Proton Bot Loader

Also Known As: Proton Bot trojan
Type: Trojan
Damage level: Severe

What is Proton Bot?

Proton Bot is high-risk trojan infection and categorized as a loader (malware dropper), since one of its main purposes is to inject additional malware into the system. Proton Bot is also designed to record personal data and connect the infected machine to a botnet.

The presence of Proton Bot can thus lead to other high-risk computer infections, serious privacy issues, and other problems.

Proton Bot malware

Proton Bot continually communicates with a Command and Control (C&C) server to receive commands for further actions. Be aware that this trojan is capable of downloading and executing files. Thus, cyber criminals can inject compromised machines with additional malware. Typically, loaders are used to spread ransomware and cryptominers

The presence of such infections can lead to permanent data loss, financial issues, diminished computer performance, and hardware damage. Additionally, cyber criminals can use Proton Bot to run various scripts in Batch (.bat), VBS (.vbs), HTML (.HTML) and PowerShell (.ps1) formats.

This function can also be used to damage the system. Proton Bot is also implemented with a feature that allows this malware to modify clipboard data.

I.e., Proton Bot targets cryptowallet addresses - whenever a wallet address is copied into the clipboard, Proton Bot replaces it with another address (owned by cyber criminals) so that victims inadvertently paste the switched address, thus accidentally transferring cryptocurrency to the cyber criminal's wallet.

This can lead to significant financial loss. Proton Bot is also capable of using the infected machine for DDoS attacks, and changing the desktop wallpaper, visiting various websites (by opening browsers or performing this function in a stealthy way without opening any windows), and updating and removing itself.

In summary, Proton Bot is a very dangerous infection that causes a number of issues. Therefore, it should be eliminated immediately.

Threat Summary:
Name Proton Bot trojan
Threat Type Trojan, Password-stealing virus, Banking malware, Spyware
Detection Names Emsisoft (Trojan.GenericKD.41292506 (B)), BitDefender (Trojan.GenericKD.41292506), ESET-NOD32 (A Variant Of Win32/Packed.AutoIt.QM), McAfee (RDN/Generic.grp), Full List (VirusTotal)
Malicious Process Name(s) Anti-Malware Scan and Removal (the process name may vary).
Payload The list includes (but it is not limited to) Qulab stealer, various cryptominers and C# remote access trojans (RATs).
Symptoms Trojans are designed to stealthily infiltrate the victim's computer and remain silent, and thus no particular symptoms are clearly visible on an infected machine.
Distribution methods Infected email attachments, malicious online advertisements, social engineering, software 'cracks'.
Damage Stolen banking information, passwords, identity theft, victim's computer added to a botnet.
Malware Removal (Windows)

To eliminate possible malware infections, scan your computer with legitimate antivirus software. Our security researchers recommend using Combo Cleaner.
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There are dozens of trojan-type infections designed to proliferate malware including Hancitor, Emotet, and Banload - these are just some examples from many. Malware distribution trojans commonly proliferate infections that have diverse functionality. For example, if a loader is capable of stealing data, the chances of it proliferating data-stealing malware are low.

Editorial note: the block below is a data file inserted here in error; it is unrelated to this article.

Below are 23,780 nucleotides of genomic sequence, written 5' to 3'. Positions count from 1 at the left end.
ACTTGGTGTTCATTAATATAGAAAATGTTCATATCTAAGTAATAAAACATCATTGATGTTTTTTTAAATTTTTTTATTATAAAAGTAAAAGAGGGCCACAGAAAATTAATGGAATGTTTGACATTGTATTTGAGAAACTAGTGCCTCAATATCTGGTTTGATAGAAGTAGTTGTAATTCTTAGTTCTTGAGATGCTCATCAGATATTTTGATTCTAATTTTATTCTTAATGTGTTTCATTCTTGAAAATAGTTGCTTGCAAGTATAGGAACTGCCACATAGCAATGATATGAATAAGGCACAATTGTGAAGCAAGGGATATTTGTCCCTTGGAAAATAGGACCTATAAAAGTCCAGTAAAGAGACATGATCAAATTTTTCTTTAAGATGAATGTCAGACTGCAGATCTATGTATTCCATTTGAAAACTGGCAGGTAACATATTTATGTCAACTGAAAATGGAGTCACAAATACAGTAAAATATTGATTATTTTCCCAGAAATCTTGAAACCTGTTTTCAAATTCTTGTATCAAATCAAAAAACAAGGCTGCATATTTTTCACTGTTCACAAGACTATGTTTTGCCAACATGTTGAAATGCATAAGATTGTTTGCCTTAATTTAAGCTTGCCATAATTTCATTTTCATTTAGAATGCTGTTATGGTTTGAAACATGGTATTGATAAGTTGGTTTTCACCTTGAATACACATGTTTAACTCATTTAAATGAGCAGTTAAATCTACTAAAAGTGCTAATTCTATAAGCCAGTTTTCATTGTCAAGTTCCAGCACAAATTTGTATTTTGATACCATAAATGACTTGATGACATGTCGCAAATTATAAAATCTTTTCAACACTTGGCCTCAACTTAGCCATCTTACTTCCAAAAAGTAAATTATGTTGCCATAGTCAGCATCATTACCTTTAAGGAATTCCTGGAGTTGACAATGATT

Typically, malware loaders are used to distribute a variety of infections so that systems are exploited in various ways. Therefore, trojan loaders should be removed immediately.

How did Proton Bot infiltrate my computer?

The exact way in which cyber criminals proliferate Proton Bot is unknown. Proton Bot developers sell this loader for $50 on the darkweb - any aspiring cyber criminal can purchase this product and start proliferating malware. Therefore, since Proton Bot is used by many people, it is certainly distributed in different ways.

Malware droppers such as Proton Bot are typically proliferated using spam email campaigns (social engineering), third party software download sources and fake software updaters/cracks. Spam emails are used to send hundreds of thousands of deceptive emails consisting of malicious attachments and messages encouraging users to open them.

These attachments are often presented as important documents (e.g., invoices, bills, receipts, etc.) in attempts to give the impression of legitimacy and trick users into opening them.

Third party software download sources (freeware download websites, free file hosting sites, peer-to-peer [P2P] networks, etc.) are used to present malicious executables as legitimate software, thereby tricking users into manually downloading/installing malware.

Fake software updaters infect computers by exploiting outdated software bugs/flaws or simply downloading and installing malware rather than updates. Fake cracks also have similar behavior - rather than activating paid software free of charge, these malicious apps inject other malware into the system.

How to avoid installation of malware?

The main reasons for computer infections are poor knowledge of these threats and careless behavior. The key to safety is caution. Therefore, pay attention when browsing the internet and downloading/installing/updating software. Handle all email attachments with care. If the received file/link is irrelevant, or the sender seems suspicious, do not open anything.

Download apps from official sources only using direct download links. Third party downloaders/installers often include rogue applications, and thus these tools should never be used. The same applies to software updates. Keep installed applications/operating system up-to-date, however, use only implemented functions or tools provided by the official developer.

Be aware that software piracy is a cyber crime and the risk of infections is extremely high. Therefore, never consider cracking installed applications. Have a reputable anti-virus/anti-spyware suite installed and running at all times. These tools can detect and eliminate malware before the system is harmed.